R. Bruce Logue

The "Father of Cardiology" at Emory

Dr. R. Bruce Logue's primary interest was always teaching. During his 42 years of teaching medicine, Dr. Logue emphasized bedside diagnosis--in his words, a "high touch, low tech approach."

In a time before today's cardiac stress tests had been developed and put into everyday use, Dr. Logue's "high touch, low tech approach" included having patients run up a hill beside Emory Hospital in an attempt to reproduce chest pain. Today, such testing occurs with patients walking on a treadmill or pedaling a stationary bicycle while attached to equipment to monitor heart rhythm and rate and blood pressure.

Dr. Logue was one of the first cardiologists in Georgia. His excellence in lecturing and writing led him to national prominence in the field of cardiology.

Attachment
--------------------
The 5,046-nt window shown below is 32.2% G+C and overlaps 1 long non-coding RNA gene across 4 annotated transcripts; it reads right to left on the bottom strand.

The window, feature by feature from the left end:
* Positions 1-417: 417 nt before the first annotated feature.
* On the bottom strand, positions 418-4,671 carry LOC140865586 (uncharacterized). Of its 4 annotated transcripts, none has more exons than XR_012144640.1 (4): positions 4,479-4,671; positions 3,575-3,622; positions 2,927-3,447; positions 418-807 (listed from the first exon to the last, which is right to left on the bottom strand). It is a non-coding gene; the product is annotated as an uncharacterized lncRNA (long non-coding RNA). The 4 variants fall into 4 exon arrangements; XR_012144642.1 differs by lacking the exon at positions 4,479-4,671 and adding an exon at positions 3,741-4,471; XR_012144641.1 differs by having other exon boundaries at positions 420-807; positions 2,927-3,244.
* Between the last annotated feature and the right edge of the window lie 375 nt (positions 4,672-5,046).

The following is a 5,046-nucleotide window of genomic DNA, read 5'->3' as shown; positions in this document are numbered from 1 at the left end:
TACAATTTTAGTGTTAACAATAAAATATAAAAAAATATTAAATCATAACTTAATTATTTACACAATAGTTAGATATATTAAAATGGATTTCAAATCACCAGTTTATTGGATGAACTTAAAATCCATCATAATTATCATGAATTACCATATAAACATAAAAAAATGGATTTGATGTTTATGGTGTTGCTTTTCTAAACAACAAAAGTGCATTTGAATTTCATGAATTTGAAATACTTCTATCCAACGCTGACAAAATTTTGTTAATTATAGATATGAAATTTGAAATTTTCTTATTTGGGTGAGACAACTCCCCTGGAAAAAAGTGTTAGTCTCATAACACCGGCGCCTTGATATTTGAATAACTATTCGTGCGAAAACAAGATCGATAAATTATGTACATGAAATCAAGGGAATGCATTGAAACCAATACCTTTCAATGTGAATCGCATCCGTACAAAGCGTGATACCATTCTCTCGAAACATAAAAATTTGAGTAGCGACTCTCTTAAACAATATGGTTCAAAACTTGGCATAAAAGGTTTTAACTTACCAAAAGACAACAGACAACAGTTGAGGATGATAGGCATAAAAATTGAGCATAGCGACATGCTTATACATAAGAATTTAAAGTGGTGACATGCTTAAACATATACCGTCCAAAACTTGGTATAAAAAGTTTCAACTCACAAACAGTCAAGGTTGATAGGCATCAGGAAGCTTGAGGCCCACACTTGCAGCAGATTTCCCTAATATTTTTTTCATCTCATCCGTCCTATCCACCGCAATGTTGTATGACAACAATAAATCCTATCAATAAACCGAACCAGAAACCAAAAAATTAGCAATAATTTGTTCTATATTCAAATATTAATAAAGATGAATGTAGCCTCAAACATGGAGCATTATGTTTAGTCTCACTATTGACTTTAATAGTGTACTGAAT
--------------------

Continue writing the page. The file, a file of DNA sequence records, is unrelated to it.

Dr. Logue published 90 scientific articles and co-edited The Heart with colleague J. Willis Hurst, M.D. Dr. Logue was the founding president of the Georgia Heart Association. In addition, he helped found the Emory Clinic.

He served as Chief of Medicine at Emory University Hospital, and played a key role in developing clinical cardiology at the hospital. Along with Dr. Hurst, he worked diligently to establish Emory's reputation as a cardiac referral center.

Dr. Logue's contributions to Emory include the establishment of Emory's first fellowship program in cardiology at Grady Memorial Hospital and at Emory University Hospital. He also helped to establish a strong relationship between cardiology and cardiac surgery at Emory.

In 1980, Dr. Logue retired from Emory and became the director of the Carlyle Fraser Heart Center at Crawford Long Hospital in Atlanta.

In 1981, the R. Bruce Logue Professor of Medicine Chair at the Emory University School of Medicine was established by family and friends of Dr. Logue. Attending physician coverage for inpatient cardiology patients at Emory University Hospital was divided into three services in the early 1990's--the Logue Service, named in honor of Dr. Logue, is one of those services.

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